Millions Dying Globally Because of Unabated Pollution
Today, the prestigious medical journal The Lancet revealed the terrifying extent of harms to human health caused by pollution. According to the study, at least nine million deaths were attributable to pollution in 2019, of which 92 percent occurred in low-income and middle-income countries. Of those, 6.67 million were attributable to air pollution.
Water pollution was responsible for another 1.36 million premature deaths, the report also found. Exposure to lead, a heavy metal highly toxic to humans when ingested or inhaled, contributed to 900,000 premature deaths, while toxic occupational hazards followed with 870,000 deaths. The figures are broadly consistent with The Lancet’s previous findings in 2018, concerning evidence of a lack of progress.
Human Rights Watch has also documented harms from pollution across the world. At the heart of these health crises are governments’ persistent failure to tackle the sources of pollution and protect the human right to health.
“For weeks, the smoke covers the sky,” a doctor in Brazil told us when we investigated the effect of forest fires on the health of people in the Amazon. Thousands of people in traditional communities living on the banks of one of the Amazon River’s largest tributaries depend on this doctor’s team to get health care when toxic air pollution from largely illegal fires attacks their lungs.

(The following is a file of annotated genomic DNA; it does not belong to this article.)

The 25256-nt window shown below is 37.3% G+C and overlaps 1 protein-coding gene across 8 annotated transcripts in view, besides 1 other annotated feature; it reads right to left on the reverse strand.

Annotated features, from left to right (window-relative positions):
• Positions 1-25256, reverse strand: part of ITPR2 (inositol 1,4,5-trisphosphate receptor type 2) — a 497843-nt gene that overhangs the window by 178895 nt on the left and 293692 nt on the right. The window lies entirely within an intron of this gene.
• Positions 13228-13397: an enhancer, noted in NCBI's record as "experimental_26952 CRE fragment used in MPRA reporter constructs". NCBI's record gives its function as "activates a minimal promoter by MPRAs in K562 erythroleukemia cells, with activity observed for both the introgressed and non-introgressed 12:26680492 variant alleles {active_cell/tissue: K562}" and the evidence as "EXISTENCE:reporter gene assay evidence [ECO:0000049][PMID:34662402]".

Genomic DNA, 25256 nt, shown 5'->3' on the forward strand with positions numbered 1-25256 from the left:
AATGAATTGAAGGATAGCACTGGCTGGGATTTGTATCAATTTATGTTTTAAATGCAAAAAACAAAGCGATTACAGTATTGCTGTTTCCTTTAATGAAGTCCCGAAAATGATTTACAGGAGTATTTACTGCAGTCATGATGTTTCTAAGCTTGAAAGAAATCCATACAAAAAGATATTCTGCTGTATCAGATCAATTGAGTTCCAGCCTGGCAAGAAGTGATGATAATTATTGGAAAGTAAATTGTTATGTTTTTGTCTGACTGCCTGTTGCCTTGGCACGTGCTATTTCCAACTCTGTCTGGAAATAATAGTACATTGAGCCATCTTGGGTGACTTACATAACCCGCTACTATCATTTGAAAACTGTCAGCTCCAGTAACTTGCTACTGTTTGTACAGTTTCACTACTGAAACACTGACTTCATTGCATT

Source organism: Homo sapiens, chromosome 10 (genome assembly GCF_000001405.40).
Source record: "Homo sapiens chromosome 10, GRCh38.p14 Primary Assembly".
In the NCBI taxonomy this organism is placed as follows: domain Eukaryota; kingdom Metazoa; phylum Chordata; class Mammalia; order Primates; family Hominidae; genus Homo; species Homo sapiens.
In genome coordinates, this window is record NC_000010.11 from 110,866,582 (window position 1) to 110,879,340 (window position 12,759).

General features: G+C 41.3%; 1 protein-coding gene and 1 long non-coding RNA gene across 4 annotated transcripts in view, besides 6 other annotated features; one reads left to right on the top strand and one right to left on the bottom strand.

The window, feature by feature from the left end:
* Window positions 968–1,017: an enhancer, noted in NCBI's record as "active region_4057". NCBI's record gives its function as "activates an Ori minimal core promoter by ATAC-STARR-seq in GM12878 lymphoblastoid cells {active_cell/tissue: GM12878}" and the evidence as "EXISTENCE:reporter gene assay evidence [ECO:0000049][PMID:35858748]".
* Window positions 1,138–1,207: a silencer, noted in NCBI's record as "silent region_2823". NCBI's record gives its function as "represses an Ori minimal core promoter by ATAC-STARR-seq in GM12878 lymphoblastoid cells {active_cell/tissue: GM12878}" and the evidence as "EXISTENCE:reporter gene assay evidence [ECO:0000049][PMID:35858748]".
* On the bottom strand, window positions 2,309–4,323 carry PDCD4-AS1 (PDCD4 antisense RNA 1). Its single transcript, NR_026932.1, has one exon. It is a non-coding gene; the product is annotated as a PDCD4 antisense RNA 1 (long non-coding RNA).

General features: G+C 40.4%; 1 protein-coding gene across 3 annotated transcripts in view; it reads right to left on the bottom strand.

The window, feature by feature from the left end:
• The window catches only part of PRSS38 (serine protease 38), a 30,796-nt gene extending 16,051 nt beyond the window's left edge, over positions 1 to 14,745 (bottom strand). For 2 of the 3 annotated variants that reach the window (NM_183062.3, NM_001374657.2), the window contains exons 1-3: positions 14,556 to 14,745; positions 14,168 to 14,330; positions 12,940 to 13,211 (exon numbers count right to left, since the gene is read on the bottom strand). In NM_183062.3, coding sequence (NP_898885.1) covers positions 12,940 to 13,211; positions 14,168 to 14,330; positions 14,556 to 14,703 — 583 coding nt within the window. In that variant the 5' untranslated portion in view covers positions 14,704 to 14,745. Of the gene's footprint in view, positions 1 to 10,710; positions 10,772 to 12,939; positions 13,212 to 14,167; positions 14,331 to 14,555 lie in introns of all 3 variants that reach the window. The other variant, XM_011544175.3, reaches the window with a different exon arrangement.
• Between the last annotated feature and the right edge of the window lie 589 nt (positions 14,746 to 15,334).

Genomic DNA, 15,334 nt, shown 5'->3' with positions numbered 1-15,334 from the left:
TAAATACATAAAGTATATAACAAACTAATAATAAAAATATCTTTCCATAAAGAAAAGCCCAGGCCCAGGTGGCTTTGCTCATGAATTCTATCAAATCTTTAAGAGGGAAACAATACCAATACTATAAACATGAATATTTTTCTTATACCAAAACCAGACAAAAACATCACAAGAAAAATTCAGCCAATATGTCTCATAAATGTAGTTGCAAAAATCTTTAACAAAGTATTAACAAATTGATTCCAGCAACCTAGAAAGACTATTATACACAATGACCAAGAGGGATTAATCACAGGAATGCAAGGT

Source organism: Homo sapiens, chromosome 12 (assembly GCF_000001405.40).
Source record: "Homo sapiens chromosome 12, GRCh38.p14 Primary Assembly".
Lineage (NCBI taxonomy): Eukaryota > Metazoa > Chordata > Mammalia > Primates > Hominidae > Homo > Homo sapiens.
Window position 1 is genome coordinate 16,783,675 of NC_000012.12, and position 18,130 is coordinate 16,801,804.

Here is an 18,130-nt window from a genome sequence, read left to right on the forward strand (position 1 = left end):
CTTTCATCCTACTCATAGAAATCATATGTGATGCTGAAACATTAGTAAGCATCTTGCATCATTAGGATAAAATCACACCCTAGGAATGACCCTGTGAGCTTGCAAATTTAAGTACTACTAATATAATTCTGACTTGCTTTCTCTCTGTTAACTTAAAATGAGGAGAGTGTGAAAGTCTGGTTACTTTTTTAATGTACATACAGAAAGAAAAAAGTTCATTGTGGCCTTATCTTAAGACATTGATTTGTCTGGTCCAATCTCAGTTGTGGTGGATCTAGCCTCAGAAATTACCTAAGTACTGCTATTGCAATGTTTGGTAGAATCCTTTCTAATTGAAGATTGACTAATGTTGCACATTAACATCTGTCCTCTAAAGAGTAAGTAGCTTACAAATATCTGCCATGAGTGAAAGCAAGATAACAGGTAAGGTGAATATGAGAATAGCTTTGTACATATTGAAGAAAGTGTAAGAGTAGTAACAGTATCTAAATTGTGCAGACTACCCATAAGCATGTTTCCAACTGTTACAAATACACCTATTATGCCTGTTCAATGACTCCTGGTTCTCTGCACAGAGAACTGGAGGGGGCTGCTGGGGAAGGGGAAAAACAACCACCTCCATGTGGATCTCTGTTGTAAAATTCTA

In Bosnia and Herzegovina, older persons told Human Rights Watch about the brutal toll in their communities from toxic air pollution from the burning of coal for electricity that results during winter in some of the most polluted air in the world.
Whether the unsafe water many First Nations communities consumed in Canada, the lead-contaminated soil that migrants were forced to live on in Greece, or the global failure to assess health impacts of toxic chemicals in plastic products, governments around the world are not doing enough to address the silent killer that is pollution.
The Lancet study calls for an international panel of scientists on pollution, modeled after the Intergovernmental Panel on Climate Change (IPCC), alongside increased funding for pollution control from governments and improved pollution monitoring and data collection. If world leaders act with the urgency these issues demand, they can reduce the enormous health burden of this major global threat.